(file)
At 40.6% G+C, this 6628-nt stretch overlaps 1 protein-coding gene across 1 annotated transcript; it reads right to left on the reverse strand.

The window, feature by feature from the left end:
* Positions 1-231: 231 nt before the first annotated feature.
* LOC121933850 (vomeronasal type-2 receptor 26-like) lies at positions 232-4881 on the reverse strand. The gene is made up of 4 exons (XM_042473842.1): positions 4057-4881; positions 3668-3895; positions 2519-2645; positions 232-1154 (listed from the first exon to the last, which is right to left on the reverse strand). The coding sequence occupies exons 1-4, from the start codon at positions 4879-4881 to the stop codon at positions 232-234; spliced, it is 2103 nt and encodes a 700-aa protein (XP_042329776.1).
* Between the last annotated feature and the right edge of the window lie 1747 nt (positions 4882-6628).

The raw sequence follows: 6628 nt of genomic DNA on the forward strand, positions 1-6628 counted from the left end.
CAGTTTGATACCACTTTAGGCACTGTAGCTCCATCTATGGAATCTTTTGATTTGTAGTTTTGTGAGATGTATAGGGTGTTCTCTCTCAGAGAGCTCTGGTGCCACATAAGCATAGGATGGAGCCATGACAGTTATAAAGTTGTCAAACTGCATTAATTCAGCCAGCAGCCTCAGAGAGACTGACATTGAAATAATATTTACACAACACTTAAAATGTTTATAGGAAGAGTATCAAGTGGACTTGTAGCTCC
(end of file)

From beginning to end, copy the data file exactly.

At 40.6% G+C, this 6628-nt stretch overlaps 1 protein-coding gene across 1 annotated transcript; it reads right to left on the reverse strand.

The window, feature by feature from the left end:
* Positions 1-231: 231 nt before the first annotated feature.
* LOC121933850 (vomeronasal type-2 receptor 26-like) lies at positions 232-4881 on the reverse strand. The gene is made up of 4 exons (XM_042473842.1): positions 4057-4881; positions 3668-3895; positions 2519-2645; positions 232-1154 (listed from the first exon to the last, which is right to left on the reverse strand). The coding sequence occupies exons 1-4, from the start codon at positions 4879-4881 to the stop codon at positions 232-234; spliced, it is 2103 nt and encodes a 700-aa protein (XP_042329776.1).
* Between the last annotated feature and the right edge of the window lie 1747 nt (positions 4882-6628).

The raw sequence follows: 6628 nt of genomic DNA on the forward strand, positions 1-6628 counted from the left end.
CAGTTTGATACCACTTTAGGCACTGTAGCTCCATCTATGGAATCTTTTGATTTGTAGTTTTGTGAGATGTATAGGGTGTTCTCTCTCAGAGAGCTCTGGTGCCACATAAGCATAGGATGGAGCCATGACAGTTATAAAGTTGTCAAACTGCATTAATTCAGCCAGCAGCCTCAGAGAGACTGACATTGAAATAATATTTACACAACACTTAAAATGTTTATAGGAAGAGTATCAAGTGGACTTGTAGCTCC